A HAGLEY human rights activist was among the first people to meet freed Guantanamo Bay inmate Shaker Aamer after he touched down on British soil.

Dr David Nicholl was among a dedicated band of people who campaigned tirelessly for the release of Mr Aamer, the last British resident languishing in the controversial US prison camp, and that day finally arrived yesterday (Friday).

The Saudi-born father-of-four, who had been locked up for 13 years without charge or trial, landed in Britain at around 1pm following his release - and one of the first people he wanted to meet was Dr Nicholl, who had done almost everything he could conceive, from running marathons to going on hunger strike, to try and keep Mr Aamer's plight in the public eye.

Dr Nicholl, a consultant neurologist working at a Birmingham hospital, said he was "still in a state of shock" after the meeting which took place less than two hours after Mr Aamer's plane landed in Britain.

He said: "It was just bizarre.

"When the 30-day noticed period was announced Clive Stafford Smith from Reprieve rang me and said Shaker wanted to meet me pretty much as soon as he arrived. His medical treatment has been so poor that he's completely lost faith in the healthcare profession but he knows he's got health issues. Then at 8.10am on Friday I got a text from Clive Stafford Smith saying he was coming that day."

The former inmate and campaigning doc then finally met for the first time in a secure location within two hours of the airport at Biggin Hill.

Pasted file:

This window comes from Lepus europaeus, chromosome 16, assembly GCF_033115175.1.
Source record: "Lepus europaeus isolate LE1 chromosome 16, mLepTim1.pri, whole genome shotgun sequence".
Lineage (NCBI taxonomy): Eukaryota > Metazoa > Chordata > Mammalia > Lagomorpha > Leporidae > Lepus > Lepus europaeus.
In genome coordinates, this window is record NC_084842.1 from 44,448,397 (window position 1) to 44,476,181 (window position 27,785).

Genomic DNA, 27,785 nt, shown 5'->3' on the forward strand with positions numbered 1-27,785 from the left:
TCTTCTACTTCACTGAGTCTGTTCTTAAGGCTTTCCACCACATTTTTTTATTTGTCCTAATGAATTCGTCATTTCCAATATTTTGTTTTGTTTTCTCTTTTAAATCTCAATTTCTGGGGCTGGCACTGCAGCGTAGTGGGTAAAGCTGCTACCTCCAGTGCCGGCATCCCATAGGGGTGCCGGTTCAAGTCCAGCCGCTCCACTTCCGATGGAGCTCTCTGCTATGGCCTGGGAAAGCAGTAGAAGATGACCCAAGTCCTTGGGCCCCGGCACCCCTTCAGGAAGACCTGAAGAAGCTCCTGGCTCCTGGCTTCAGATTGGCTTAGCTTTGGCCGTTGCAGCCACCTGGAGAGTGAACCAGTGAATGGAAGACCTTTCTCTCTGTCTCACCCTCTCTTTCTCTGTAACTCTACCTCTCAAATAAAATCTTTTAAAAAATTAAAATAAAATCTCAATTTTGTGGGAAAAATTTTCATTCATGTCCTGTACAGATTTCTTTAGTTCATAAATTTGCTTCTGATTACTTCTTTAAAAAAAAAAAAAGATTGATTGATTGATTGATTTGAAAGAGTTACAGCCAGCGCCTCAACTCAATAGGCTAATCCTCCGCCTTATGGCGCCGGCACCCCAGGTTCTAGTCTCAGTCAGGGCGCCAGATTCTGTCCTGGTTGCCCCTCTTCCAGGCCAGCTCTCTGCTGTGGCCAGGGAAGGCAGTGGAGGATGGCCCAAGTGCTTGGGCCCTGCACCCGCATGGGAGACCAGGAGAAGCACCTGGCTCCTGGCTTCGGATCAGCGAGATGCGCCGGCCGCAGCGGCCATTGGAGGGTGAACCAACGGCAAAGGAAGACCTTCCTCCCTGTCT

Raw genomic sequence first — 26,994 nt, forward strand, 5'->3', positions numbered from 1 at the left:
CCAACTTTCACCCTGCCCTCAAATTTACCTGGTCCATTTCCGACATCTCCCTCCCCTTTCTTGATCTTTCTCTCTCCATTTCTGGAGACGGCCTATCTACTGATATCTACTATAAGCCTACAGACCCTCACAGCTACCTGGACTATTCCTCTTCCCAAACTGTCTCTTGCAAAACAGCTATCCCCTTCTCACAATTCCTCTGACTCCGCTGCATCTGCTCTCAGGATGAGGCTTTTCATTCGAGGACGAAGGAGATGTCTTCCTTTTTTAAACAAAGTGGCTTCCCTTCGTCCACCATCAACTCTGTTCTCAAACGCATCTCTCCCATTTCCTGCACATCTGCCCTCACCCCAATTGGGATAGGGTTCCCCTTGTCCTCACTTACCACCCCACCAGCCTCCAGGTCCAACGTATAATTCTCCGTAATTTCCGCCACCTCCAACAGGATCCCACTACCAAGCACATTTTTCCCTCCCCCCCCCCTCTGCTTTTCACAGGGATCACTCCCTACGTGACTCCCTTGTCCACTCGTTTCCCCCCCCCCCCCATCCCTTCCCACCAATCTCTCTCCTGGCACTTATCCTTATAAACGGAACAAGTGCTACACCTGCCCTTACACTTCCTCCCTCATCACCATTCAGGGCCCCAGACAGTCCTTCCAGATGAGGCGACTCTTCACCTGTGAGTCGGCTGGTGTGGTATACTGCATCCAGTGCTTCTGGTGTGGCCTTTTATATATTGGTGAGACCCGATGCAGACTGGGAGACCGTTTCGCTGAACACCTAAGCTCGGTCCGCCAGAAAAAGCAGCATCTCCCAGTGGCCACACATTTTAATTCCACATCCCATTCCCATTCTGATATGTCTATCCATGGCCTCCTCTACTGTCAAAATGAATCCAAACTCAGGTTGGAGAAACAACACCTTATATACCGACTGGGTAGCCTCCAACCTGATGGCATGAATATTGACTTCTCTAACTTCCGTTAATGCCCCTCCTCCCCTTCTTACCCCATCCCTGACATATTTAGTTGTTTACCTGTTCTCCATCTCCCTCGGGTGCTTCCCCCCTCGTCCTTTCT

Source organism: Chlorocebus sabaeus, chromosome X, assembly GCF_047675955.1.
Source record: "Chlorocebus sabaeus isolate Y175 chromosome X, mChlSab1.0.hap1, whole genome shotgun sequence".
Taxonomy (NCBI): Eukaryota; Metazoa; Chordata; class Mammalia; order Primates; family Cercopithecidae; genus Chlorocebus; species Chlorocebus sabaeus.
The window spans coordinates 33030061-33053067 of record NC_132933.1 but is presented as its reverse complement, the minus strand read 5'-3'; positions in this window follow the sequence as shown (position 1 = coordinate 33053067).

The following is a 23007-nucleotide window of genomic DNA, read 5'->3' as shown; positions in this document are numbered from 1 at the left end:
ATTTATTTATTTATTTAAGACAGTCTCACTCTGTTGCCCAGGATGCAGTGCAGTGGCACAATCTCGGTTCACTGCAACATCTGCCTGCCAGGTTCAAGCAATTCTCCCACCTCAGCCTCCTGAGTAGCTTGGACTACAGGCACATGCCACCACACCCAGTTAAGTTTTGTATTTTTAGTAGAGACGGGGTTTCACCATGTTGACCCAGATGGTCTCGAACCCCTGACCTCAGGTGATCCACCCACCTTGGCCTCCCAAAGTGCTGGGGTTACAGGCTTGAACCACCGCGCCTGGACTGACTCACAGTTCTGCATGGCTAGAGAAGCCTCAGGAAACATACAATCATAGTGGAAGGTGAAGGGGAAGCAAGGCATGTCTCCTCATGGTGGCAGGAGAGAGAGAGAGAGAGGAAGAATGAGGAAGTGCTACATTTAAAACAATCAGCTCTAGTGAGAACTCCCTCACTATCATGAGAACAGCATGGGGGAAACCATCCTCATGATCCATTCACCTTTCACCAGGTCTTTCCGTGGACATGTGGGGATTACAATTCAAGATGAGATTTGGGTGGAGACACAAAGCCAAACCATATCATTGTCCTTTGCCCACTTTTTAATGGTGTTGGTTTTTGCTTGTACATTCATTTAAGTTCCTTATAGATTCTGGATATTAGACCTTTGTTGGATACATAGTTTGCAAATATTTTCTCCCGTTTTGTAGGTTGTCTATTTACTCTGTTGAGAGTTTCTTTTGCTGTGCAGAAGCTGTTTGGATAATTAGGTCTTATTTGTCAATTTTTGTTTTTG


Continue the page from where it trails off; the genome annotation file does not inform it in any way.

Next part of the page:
Dr Nicholl said Mr Aamer "looks a lot older than in the photos people have seen" and he will likely "have psychological demons that will last for years" but he told the News: "He's a really nice guy; he's got a lovely sense of humour, he's very determined and he's so grateful for all the work that everyone's done."

He added: "I feel my job is done. I wanted him to be in a position that he could present himself as a witness to the police not as a terror suspect. Whatever people think about Shaker Aamer no person should be in prison for 13 years without charge. We have a right to a fair trial; it's a fundamental policy of democracy."

Mr Aamer, whose wife and four children are British citizens, was captured in Afghanistan in 2001 and it has been claimed he was tortured by US officials while British personnel were present before he was transferred to Guantanamo Bay.

His supporters believe he was left languishing in the notorious camp for so long because he may have witnessed unexplained deaths during his imprisonment.

He is now expected to bring legal proceedings against the British Government over its alleged complicity in his mistreatment.

Having been reunited with his wife and children - the youngest of which, Faris, was born the day he arrived at Guantanamo - Mr Aamer is understood to be receiving medical treatment in a "very secret location".